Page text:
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West Campus gets its tallest tower yet with a 30-story building for student housing

(LV Collective)

Move-in has started for a new 300-foot tower a few blocks away from the University of Texas at Austin.

Known as Waterloo Tower, the fully leased building totals 229,728 square feet and is located off of the Drag, along 24th Street. The Austin-based developer, LV Collective, says this location offers easy access to West Campus restaurants and shops and connects residents to the UT campus.

With 241 units and 796 beds, residents have perks like Daydreamer Coffee in the lobby and a rooftop amenity level. The rooftop has unobstructed views of downtown Austin and the UT campus, plus private cabana-style seating areas, a hot tub and waterfall edge pool.

The building broke ground in 2020 near the start of the pandemic and was completed ahead of schedule. LV Collective CEO David Kanne noted the particular care to the interiors that ensured the building was "thoughtfully-designed with spaces that capture the vivacity of UT Austin students, as well as provide our residents and guests with an amenity-rich experience designed to accommodate and enrich the college lifestyle.”

The tower came to be through an amendment to the University Neighborhood Overlay in 2019. It allows developers to build more units than are allowed by a site's base zoning if they agree to set aside a portion of units for income-restricted affordable housing. So Waterloo Tower allocated two floors of the 30-story tower to affordable housing.

The architecture of the project was taken on by Austin-based architects BOKA Powell and TBG Partners for landscaping while interiors were carried out by Chelsea Kloss.

Other student developments by LV Collective include West Campus buildings The Ruckus and Moontower.


With deposition and trial looming, Elon Musk has offered $44B for Twitter, again

Elon Musk has proposed once again to buy Twitter for $54.20 a share.

The news that Musk is offering to carry on with the $44 billion buyout was first reported by Bloomberg. Now, a filing with the Securities and Exchange Commission shows Musk made the proposal in a letter to the tech giant on Monday.

The New York Stock Exchange temporarily halted trading in Twitter stock twice Tuesday, first because of a big price move and the second time for a news event, presumably the announcement of Musk's renewed offer.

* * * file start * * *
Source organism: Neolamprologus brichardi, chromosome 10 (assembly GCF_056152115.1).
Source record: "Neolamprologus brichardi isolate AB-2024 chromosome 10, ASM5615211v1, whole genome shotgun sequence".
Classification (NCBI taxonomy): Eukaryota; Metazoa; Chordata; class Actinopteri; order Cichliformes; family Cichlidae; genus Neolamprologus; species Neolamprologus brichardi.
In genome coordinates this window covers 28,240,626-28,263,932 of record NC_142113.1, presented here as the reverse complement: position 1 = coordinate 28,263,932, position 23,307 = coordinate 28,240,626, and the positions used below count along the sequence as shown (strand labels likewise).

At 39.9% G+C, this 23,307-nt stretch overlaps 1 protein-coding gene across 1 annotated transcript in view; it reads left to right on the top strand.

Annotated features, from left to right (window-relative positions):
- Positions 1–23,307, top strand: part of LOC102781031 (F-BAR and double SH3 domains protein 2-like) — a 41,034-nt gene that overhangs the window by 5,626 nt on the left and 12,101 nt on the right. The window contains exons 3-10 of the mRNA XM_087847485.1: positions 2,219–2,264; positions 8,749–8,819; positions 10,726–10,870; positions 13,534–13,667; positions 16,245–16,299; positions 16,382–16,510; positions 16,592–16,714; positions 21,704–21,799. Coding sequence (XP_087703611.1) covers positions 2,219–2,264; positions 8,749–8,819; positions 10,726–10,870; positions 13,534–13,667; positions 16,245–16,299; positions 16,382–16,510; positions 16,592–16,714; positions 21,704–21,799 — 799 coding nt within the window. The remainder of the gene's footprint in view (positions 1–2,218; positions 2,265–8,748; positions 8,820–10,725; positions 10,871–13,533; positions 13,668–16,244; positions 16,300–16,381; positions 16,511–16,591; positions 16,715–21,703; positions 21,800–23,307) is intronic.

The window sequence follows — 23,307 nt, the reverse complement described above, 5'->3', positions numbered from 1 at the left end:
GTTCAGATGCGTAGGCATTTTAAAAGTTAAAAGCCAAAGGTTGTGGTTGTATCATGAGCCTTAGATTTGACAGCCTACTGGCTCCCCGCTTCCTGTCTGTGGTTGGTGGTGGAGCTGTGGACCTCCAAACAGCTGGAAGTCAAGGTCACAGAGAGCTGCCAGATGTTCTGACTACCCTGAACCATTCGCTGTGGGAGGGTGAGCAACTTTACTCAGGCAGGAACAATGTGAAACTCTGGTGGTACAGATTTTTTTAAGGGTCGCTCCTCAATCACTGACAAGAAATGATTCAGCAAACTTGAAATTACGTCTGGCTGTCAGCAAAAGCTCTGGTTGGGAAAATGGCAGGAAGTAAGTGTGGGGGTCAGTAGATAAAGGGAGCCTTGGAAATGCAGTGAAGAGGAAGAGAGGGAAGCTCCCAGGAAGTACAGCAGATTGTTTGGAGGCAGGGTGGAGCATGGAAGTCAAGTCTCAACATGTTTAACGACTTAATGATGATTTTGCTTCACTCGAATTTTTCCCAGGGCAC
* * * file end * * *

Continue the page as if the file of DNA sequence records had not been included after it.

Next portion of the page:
While the per share offer price on this latest proposal remains the same as the original offer, it’s unclear if Musk has made other term changes or if Twitter would reject it. According to other reports, a deal could be reached this week.

The stock closed at $52.00/share Tuesday, indicating market uncertainty around the $54.20 offer.

After Musk informed Twitter of plans to terminate the original agreement in July, Twitter sued. A trial has been expected in Delaware Chancery Court on Oct. 17.

With the proposition of a buyout on the table again, it revives the question of whether Musk might move Twitter from San Francisco to Central Texas.

He’s done so with some of his other companies. Tesla’s headquarters in southeast Travis County had its grand opening earlier this year and tunneling business The Boring Company moved to Pflugerville. At least two other Musk companies, SpaceX and Neuralink, have a Central Texas presence without being headquartered here.

Technology journalist Nilay Patel this afternoon voiced concerns that owning Twitter and Tesla together could be problematic for Musk, as his Tesla manufacturing facilities in Germany and China are both in countries that have disputes with Twitter over content moderation and censorship.

Telsa shares fell after the Twitter news became public, before rallying to close up, at $249.44.

Austin rents nearly double in a year and are now in the top 5 nationwide

While searching for a place to live, Austin renters will face monthly rates of nearly $3,000, a recent guide from rental marketplace Dwellsy shows.

The median rent in August this year was $2,930, a more than 86% increase since August 2021. That’s $820 more than the nationwide median asking rent in August and puts Austin just below the Bay Area, Boston and New York for large cities with the most expensive asking rent.

“Within this group, Austin, TX stands out for the highest increases in asking rent, which has nearly doubled since this time last year,” the study notes.

Outside of those large cities, however, others are seeing even higher rent spikes. Metro areas that ranked above Austin in one-year increases include those like Kansas City, MO with a 112% change in rent since last August and Tucson, AZ with a 124% change.

The data reflects large apartment communities, single-family homes and 2-6 unit buildings.